filmpro lates in July 2015 presented Flèches Sans Corps / Arrows without Bodies by Juan delGado, a video installation that explores the traumatic experience that many so-called ‘illegal’ immigrants face after having been forced to leave their homeland.
The space was filled with shoes scattered around on the floor. Their presence is evocative of the missing people.
“The shoes assume a metaphorical significance that engages the viewer with those [absent] bodies. They give the chance to attach ourselves to that missing presence”, Juan delGado
Inside the studio a video installation shows a stormy sea at night as waves crash against rocks on the shore. A woman’s voice begins to sing verses from Persian poet Jalal al-Din Rumi, “the decision to leave tears me apart / it burns when i remember all my loved ones / although i have left, my heart is still back there”.
Complementary information presented the reality of thousands and thousands of people fleeing their homeland to get to the “promised land” of Europe and beyond.
… in regulatory terms and policies:
The Universal Declaration of Human Rights
Article 3: Everyone has the right to life, liberty and security of person.
Article 5: No one shall be subjected to torture or to cruel, inhuman or degrading treatment or punishment.
Operation Mare Nostrum (2013 – 2014)
Naval and air operation commenced by the Italian government to tackle the increased immigration to Europe during the second half of 2013. It included a ‘search and rescue’ component that is believed to have saved thousands of lives in the Mediterranean. It ended in October 2014 because it was considered too expensive.
Operation Triton (2014 – current)
Border security operation conducted by Frontex, the European Union’s border security agency. It replaced operation ‘Mare Nostrum’. It includes a limited ‘search and rescue’ component. Since the operation began the number of migrants who drowned while crossing the Mediterranean has dramatically increased.
In the meantime, more than 1,750 migrants perished in the Mediterranean between January – April 2015; more than 30 times higher than during the same period of 2014 (International Organisation for Migration)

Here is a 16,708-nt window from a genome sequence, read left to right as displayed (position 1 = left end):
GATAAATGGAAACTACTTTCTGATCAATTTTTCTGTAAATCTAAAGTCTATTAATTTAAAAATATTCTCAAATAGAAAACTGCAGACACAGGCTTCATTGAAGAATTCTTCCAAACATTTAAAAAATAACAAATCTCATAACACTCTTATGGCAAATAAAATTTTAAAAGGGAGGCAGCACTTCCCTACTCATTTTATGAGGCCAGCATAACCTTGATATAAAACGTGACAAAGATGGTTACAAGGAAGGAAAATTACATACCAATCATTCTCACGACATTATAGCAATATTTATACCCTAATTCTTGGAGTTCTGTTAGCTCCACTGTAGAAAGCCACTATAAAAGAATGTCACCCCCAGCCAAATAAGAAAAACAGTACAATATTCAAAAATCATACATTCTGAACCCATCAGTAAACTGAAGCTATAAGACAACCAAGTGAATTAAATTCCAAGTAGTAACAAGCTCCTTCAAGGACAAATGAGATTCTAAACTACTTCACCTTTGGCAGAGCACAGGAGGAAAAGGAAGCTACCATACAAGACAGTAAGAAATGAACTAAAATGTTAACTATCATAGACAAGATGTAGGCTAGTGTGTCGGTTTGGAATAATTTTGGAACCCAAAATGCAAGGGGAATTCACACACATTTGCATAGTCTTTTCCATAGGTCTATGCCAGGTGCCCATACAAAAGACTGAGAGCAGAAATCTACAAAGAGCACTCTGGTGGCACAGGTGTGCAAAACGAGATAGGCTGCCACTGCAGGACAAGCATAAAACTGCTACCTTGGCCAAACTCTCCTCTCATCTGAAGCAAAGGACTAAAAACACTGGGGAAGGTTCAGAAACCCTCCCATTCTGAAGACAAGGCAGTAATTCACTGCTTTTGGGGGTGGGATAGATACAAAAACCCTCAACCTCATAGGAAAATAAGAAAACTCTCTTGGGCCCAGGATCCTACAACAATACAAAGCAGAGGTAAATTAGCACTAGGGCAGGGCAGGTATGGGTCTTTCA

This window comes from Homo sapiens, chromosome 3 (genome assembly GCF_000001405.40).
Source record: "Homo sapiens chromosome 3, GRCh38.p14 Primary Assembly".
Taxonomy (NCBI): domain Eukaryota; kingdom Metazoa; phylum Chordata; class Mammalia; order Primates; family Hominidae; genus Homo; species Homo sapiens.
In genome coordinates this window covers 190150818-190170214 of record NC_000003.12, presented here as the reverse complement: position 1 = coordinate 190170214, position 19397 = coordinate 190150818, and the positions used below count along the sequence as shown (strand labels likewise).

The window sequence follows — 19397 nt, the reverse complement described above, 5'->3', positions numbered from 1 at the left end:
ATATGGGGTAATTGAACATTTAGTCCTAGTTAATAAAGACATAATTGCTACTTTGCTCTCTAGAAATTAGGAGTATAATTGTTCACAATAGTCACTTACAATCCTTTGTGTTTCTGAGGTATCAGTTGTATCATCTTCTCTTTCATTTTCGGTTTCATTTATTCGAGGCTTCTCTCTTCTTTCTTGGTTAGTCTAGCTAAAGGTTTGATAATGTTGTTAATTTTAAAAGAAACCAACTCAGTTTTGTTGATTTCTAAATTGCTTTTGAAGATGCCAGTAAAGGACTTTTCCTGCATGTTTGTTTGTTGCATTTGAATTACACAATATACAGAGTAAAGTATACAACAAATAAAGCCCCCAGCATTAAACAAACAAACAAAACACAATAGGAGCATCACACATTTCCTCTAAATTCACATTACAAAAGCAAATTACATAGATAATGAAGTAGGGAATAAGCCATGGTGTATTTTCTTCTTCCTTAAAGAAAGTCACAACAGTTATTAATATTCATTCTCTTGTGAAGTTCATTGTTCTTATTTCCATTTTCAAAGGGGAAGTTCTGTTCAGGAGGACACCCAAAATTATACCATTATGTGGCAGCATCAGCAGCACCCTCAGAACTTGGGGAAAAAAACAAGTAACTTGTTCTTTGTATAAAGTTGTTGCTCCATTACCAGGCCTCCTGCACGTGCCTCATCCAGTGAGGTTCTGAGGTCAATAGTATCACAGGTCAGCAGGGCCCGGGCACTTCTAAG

… in people’s own words:
Around the walls there were testimonies from people who fled their country due to war, abusive political regimes or other life threatening conditions; they survived the journey to a ‘better’ future, but their odyssey in the ‘promised’ land continues as they aim to build a new life. They are called ‘illegal’ immigrants, but are they given the option of ‘legal’ migration?
We thought that Europe cares and that they would save us. But we spent hours in the water before anyone came. So we have lost hope in Europe. There is discrimination and no freedom to move. They say yes we feel sorry for you but there are legal issues. Why did you let us in then? Why not leave us in the sea?, Young Syrian man (survivor from the sinking in Lampedusa, October 2013)
The journey from Turkey was hard. But compared to what I faced in Syria or Egypt, it was nothing. We were 28 people and the boat was too small. I believe that we only made it thanks to God – otherwise we would all have died. Ebmesam, Syria
Thank God, I was able to cross [to Istanbul], where I stayed for two weeks, each morning my friend and I went to the famous Aksaray area in Istanbul in order to meet the smugglers (people traffickers)… Those look at us as if we’re a moving bag of money, they’re infamous for lying and greed and avarice, their numbers are large, for smuggling has become the trade of the tradeless, and each one displays his methods and creativity in the art of smuggling bearing in mind that they don’t care about what happens to us along the road. FromCrossing Borders: Qamishli’s Story
Crossing Borders is an ongoing project by Juan delGado
This was an one-off event, but the number of people risking their lives to cross to Europe increases day by day.
Do we need to wait until the next media coverage to finally stop this?
Further sources and interesting reading:
The Migrants’ Files interactive map illustrates areas where people died between 2000 and 2014 in their attempt to reach Europe. Click on a ‘blood spot’ and the available data comes up. In total, the website has recorded 2,880 events, 78 territories, 15 detention centres and the 13,744 migrants for which some data is available.
Snapshot of the interactive map, click on a ‘blood spot’ and the available data comes up.
Against All Odds – an online interactive game that lets you experience what it is like to be a refugee. Available in 11 languages: www.playagainstallodds.ca/ (English) / www.taxidifygis.org.cy (Greek)
Navid didn’t come here for holidays / Ο Ναβίντ δεν ήρθε για διακοπές –
an online game aimed to be used in the classroom. Currently available only in Greek: www.navid.gr
International Organisation for Migration: http://www.iom.int/
Migrants’ Rights Network: www.migrantsrights.org.uk
Refugees’ Week: www.refugeeweek.org.uk
The list above is not exhaustive, of course!
There are still plenty of online resources available, comprehensive directories of initiatives and projects in relation to this field. If you have anything interesting to share, get in touch.